Subscribe to our Blog
← BLOG

Inventory Planning vs. Inventory Optimization: What’s the Difference?

By Lachelle Buchanan • 23 Feb 2021

What’s the difference between traditional inventory planning and inventory optimization? Anyone can come up with a plan. The real challenge is making sure it’s a good plan. Optimizing your inventory is a different beast than simply planning your inventory.

If my time in supply chain planning has taught me anything, it is that most companies are carrying far more inventory than they actually need to meet their service level targets. This is because most supply chain planners are battling inventory on one or more fronts:

  1. They face a plethora of SKUs and optimizing inventory for each SKU is challenging
  2. They face a complex distribution network and optimizing inventory for each location is challenging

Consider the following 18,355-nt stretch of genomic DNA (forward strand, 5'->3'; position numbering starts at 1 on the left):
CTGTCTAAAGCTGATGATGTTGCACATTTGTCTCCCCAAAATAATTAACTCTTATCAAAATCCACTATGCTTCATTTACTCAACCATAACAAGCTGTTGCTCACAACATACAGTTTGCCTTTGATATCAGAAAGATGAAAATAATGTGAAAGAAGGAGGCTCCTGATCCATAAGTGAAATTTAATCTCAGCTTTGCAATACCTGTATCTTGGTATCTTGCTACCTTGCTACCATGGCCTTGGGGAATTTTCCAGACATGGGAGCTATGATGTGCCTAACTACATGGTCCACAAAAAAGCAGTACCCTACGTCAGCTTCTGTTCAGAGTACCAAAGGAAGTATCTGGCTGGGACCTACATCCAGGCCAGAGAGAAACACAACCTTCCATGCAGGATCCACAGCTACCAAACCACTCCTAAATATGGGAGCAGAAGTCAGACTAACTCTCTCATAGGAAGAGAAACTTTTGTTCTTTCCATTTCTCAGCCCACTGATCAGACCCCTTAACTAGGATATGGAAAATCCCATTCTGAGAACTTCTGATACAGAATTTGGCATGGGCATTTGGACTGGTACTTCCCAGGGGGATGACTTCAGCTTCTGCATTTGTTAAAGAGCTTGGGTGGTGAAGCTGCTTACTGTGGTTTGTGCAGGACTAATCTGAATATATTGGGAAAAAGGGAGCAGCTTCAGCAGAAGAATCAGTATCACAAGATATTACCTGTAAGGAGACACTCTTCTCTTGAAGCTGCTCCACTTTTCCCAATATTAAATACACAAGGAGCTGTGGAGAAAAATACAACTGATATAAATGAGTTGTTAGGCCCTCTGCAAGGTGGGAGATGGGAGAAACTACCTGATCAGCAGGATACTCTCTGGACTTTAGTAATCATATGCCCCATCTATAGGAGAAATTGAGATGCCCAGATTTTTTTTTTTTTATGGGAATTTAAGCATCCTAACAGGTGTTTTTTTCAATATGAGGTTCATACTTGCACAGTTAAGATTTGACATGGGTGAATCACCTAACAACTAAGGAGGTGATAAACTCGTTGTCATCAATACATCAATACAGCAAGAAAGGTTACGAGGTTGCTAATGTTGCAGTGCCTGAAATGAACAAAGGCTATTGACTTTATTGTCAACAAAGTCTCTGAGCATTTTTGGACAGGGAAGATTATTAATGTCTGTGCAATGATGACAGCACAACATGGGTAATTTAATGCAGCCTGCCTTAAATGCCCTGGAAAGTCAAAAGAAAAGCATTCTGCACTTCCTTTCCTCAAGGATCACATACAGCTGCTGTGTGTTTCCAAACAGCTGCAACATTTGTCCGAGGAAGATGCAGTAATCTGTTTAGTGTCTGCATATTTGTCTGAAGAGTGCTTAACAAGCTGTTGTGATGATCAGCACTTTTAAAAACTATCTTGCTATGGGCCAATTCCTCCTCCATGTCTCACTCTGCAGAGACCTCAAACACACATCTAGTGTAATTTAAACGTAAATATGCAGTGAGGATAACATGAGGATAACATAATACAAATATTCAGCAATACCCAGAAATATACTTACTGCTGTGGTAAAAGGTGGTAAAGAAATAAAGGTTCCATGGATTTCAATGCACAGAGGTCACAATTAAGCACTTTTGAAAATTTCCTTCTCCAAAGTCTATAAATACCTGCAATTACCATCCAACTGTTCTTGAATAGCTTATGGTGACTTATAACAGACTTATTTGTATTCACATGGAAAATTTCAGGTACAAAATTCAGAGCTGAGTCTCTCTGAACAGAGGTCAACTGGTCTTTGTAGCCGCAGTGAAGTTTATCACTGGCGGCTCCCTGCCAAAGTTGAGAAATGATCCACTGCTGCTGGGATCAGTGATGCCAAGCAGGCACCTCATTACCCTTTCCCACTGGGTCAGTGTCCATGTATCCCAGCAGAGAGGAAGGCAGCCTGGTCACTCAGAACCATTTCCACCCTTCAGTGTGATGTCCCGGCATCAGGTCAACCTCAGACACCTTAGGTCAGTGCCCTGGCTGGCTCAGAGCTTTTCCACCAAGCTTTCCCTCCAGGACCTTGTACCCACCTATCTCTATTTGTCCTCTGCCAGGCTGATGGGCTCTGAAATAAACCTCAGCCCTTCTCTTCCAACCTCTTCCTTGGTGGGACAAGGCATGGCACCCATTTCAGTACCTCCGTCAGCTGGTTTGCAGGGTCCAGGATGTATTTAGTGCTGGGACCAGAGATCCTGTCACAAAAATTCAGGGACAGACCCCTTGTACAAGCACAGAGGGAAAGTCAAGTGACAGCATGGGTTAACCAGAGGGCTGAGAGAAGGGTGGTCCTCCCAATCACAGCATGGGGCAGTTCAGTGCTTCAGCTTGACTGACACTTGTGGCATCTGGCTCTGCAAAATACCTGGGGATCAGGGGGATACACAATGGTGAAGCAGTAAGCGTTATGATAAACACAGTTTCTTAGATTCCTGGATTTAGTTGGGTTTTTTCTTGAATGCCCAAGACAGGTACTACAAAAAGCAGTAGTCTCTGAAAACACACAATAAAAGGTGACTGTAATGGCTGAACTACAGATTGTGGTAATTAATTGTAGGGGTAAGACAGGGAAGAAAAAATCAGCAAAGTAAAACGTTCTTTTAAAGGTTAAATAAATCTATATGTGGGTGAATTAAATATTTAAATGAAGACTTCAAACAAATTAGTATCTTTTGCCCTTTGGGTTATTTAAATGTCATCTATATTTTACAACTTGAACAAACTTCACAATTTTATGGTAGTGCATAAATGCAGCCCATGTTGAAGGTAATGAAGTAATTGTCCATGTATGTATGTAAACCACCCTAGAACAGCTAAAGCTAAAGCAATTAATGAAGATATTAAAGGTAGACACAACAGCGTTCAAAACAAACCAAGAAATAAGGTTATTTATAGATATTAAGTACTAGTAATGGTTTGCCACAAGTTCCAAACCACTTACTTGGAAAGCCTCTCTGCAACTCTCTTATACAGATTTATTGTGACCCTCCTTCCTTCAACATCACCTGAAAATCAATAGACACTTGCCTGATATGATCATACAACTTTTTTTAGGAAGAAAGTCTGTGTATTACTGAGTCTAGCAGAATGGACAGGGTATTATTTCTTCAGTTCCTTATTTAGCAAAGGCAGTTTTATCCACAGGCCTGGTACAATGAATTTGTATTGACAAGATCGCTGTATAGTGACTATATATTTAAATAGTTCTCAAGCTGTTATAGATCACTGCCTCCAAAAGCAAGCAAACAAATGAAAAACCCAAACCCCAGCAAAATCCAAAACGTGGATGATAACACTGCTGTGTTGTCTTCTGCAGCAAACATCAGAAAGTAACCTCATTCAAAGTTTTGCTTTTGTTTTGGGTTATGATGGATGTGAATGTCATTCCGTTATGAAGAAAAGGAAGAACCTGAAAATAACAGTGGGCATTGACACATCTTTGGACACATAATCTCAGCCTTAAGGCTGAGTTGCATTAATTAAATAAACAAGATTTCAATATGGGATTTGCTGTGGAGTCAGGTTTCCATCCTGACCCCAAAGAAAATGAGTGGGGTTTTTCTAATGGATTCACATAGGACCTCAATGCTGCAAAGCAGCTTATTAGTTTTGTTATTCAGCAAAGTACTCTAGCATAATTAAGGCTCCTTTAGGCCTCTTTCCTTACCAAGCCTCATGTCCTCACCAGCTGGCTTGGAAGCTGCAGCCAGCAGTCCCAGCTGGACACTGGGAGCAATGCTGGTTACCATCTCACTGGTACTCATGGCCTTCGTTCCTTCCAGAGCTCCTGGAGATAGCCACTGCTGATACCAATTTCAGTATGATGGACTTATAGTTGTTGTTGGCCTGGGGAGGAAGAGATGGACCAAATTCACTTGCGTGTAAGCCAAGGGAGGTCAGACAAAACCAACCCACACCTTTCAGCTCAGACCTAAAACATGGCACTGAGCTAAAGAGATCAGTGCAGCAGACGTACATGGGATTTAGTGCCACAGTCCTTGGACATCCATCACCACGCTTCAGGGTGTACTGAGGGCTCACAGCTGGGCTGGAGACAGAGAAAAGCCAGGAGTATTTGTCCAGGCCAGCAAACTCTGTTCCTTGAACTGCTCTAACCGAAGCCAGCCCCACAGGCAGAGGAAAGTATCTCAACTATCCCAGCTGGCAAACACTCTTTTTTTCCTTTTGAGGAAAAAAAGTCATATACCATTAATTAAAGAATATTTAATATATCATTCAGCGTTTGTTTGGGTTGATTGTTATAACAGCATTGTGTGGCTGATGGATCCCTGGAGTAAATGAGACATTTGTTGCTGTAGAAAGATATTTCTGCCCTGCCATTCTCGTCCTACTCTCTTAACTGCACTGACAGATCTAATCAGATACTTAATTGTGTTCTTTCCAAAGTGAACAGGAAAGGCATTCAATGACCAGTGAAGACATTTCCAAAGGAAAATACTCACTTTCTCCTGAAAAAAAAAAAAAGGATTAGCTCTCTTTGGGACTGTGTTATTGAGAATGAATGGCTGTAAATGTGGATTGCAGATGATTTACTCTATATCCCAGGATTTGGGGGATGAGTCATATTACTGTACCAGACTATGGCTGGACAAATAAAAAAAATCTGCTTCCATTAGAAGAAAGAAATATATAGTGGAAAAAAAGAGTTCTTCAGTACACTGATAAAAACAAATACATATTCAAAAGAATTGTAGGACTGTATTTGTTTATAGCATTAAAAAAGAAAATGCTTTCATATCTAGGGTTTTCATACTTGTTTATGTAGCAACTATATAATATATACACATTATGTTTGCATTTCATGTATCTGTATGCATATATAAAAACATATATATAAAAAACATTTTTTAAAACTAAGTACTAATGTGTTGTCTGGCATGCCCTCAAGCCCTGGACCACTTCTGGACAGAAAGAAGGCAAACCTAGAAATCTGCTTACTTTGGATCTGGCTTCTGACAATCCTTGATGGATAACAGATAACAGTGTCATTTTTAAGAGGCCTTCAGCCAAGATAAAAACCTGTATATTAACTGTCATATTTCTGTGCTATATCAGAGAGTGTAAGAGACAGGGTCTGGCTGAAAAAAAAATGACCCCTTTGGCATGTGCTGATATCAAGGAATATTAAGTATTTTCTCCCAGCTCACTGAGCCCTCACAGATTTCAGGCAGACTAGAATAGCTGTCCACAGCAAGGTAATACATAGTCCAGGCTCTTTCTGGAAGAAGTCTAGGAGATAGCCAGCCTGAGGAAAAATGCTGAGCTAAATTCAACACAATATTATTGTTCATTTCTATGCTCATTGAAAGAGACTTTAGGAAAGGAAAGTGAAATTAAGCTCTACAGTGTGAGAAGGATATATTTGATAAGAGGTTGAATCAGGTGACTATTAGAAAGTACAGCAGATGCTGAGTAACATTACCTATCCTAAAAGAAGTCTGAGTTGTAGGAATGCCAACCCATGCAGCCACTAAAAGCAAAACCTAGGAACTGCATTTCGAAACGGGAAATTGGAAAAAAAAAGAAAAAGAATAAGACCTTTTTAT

3. They face significant demand variability and optimizing inventory for the right time is challenging

Optimizing inventory for each SKU at each location at the right time can seem like an insurmountable task. That is why we have so-called “best practices” to simplify this challenge. If you group your inventory into manageable buckets, you make it easier to plan. Simple segmentation criteria can make managing this mountain of data much easier. The unfortunate side-effect of this simplified planning method is that you end up carrying more costly inventory than you need to maintain your target service levels. Or you sacrifice your service level to reduce your inventory levels. It’s a lose-lose game.